When our customers are faced with complex challenges regarding materials, engineering design, or constructability they want immediate, actionable answers. Our project teams comprised of engineers, construction specialists, and craftworkers at Bechtel’s Welding and Applied Technology Center (WATC) deliver solutions. The Center is a construction technology hub located in Houston, Texas, housing welding, mechanical testing, and materials evaluation laboratories to solve our customers’ and partners’ challenges.

Earlier this year, a customer approached us to partner in solving an issue regarding a unique and complex pipe component that failed prematurely while in service. Answers to why the pipe component failed and how to avoid future failures was critical.  


Figure 1 A piping transition joint changes the pipe material from an aluminum to stainless steel alloy using three intermediate material layers

Our technical and subject matter experts used the best equipment, tools, and facilities to find out why the transition joint failed. As illustrated in Figure 1, a transition joint is a prefabricated, non-separable, metallurgically bonded joint used for field butt welding of dissimilar metal piping components that are not weldable to each other. Typical metals include aluminum to stainless steel for cryogenic applications. Immediate discussion began with our engineering and project team to understand the transition joint location, thermal and mechanical history, and historical evolution of liquified natural gas (LNG) process plants over the past few decades.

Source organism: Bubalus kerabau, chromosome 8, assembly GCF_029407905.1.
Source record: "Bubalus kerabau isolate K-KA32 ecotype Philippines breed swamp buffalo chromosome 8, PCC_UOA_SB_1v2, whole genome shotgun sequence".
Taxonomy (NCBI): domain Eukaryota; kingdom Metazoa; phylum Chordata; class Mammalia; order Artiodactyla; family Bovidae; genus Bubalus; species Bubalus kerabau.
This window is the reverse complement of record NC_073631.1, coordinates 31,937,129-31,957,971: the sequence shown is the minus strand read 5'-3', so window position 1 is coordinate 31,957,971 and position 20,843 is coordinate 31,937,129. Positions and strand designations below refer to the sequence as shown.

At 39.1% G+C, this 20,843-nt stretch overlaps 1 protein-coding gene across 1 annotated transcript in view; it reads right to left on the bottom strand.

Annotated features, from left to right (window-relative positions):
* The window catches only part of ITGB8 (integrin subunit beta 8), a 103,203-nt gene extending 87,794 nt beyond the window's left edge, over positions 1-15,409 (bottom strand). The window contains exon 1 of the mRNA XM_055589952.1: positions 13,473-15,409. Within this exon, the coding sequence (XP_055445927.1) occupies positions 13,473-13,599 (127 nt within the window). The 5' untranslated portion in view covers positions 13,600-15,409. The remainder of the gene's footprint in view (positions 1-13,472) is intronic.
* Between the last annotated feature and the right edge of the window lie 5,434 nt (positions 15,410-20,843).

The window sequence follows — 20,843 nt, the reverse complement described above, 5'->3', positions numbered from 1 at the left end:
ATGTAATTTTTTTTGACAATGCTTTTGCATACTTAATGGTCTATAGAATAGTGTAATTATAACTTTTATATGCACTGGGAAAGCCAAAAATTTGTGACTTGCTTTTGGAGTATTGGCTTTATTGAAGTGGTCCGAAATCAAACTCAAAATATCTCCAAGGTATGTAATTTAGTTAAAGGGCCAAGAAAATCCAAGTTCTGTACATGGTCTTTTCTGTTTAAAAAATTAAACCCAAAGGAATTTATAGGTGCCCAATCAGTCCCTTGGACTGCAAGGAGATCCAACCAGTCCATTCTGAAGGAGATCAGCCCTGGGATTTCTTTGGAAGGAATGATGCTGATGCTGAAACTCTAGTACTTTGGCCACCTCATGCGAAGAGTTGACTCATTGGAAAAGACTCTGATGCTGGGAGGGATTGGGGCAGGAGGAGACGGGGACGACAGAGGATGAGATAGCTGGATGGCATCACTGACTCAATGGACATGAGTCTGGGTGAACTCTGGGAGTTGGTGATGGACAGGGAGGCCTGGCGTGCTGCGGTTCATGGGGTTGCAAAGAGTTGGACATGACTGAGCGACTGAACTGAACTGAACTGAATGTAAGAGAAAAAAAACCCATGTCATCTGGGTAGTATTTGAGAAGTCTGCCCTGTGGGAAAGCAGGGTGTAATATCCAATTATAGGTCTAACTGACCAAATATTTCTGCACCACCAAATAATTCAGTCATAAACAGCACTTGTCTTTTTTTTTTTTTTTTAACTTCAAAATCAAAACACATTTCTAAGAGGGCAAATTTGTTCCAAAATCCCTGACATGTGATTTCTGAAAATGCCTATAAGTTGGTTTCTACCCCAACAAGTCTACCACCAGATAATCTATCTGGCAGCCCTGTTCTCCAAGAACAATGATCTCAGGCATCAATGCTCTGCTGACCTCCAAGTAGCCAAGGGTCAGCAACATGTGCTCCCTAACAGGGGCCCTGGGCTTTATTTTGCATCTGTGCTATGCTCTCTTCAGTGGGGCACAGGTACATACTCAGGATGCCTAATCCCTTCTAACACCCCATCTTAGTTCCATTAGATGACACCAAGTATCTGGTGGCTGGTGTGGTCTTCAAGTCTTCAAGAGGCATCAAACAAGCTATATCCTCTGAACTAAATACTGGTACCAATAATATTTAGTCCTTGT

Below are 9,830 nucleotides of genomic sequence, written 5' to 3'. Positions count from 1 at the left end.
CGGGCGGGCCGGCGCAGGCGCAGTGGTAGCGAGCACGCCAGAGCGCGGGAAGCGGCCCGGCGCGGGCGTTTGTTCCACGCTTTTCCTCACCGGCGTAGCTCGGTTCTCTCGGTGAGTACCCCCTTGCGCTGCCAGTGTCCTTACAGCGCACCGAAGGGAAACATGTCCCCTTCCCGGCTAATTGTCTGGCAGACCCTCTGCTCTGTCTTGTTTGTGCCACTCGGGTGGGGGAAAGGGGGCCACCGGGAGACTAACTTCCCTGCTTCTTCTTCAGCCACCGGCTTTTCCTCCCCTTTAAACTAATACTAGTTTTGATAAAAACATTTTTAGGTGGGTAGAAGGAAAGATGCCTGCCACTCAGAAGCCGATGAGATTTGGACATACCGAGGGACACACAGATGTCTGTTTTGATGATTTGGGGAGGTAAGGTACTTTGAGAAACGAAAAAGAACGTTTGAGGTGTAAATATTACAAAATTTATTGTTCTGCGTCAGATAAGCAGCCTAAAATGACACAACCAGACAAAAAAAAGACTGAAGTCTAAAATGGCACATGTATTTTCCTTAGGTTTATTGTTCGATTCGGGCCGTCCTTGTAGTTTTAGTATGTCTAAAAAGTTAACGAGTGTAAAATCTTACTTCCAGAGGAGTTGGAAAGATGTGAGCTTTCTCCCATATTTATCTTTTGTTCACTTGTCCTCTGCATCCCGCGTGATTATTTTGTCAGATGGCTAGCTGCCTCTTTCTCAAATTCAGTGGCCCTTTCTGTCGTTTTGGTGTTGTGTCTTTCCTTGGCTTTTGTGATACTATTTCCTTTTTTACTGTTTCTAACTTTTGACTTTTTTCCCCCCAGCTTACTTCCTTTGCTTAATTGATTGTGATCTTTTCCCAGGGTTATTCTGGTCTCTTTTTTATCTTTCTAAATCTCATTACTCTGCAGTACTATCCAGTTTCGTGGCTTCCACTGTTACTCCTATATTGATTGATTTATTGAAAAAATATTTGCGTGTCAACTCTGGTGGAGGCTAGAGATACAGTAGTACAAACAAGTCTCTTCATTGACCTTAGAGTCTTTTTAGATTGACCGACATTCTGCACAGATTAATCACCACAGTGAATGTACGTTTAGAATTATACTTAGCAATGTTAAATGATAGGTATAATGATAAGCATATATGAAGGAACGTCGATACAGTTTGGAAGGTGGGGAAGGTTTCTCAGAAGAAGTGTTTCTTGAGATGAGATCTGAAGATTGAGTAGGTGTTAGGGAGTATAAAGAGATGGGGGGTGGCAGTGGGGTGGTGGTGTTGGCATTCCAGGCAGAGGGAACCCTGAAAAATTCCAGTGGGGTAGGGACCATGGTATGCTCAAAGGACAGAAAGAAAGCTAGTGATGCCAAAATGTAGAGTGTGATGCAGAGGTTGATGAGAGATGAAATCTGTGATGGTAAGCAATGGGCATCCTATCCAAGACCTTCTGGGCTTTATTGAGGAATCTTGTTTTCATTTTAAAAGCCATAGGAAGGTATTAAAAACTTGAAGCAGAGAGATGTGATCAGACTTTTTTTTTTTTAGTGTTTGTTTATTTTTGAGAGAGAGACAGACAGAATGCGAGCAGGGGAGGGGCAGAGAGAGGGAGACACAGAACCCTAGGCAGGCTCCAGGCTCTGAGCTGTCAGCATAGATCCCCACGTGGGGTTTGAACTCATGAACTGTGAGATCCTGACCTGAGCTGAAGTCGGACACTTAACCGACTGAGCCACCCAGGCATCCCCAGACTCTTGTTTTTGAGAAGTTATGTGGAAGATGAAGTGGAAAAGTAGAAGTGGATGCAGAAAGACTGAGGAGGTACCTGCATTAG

The team jumped in with a plan for materials analysis, testing, and evaluation of the properties. They rapidly designed a full-size mock-up and conducted experiments to analyze strain gauge data on each material during cryogenic thermal shock and mechanical loading.

Welding and materials characterization of engineering structures is complicated and having a physical workspace to complete advanced testing and analysis of welding, materials, and construction technology is critical to properly develop a solution. The WATC teams’ design of experiments included a large mock-up simulation, full-scale mechanical testing, failure analysis, and non-destructive evaluation. Figure 2 provides a photograph of the physical mock-up.   

During the transition joint analysis, the WATC served as a central hub for hands-on discussions with the customer and component manufacturer. Open discussion and analysis allowed us to identify the root cause analysis efficiently.   



Figure 2 Physical mock-up of the transition joint simulating operating conditions with installed strain gauges, and thermocouples for analyzing the material response to cryogenic and mechanical loading

Testing for Solutions

Non-Destructive Evaluation (NDE): The five material layers made the internal inspection a real challenge. The WATC team used both Digital Radiography Techniques (RT) and Ultrasonic Techniques (UT) to internally inspect the joint. Through iterative testing and trials, they developed a new UT inspection technique shown in this video below. By inspecting the materials inside without cutting it apart, we were able to better understand the defect location and develop a UT inspection method applicable for both shop and field.

Materials Testing & Evaluation

Mechanical testing is commonly deployed to understand material properties and characteristics.  Various types of mechanical tests were employed in understanding the transition joint properties.